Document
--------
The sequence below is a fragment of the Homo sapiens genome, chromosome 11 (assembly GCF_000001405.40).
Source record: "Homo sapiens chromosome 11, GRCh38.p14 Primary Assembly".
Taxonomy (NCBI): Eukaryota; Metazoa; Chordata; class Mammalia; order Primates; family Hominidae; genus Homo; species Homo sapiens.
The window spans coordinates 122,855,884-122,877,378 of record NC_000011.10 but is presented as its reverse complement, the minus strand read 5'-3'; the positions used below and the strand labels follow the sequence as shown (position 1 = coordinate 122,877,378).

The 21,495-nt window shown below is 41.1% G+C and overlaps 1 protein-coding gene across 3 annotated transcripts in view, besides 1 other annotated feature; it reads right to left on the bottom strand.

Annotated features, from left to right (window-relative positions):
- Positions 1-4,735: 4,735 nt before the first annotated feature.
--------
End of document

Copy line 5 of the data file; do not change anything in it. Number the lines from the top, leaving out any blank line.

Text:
The 21,495-nt window shown below is 41.1% G+C and overlaps 1 protein-coding gene across 3 annotated transcripts in view, besides 1 other annotated feature; it reads right to left on the bottom strand.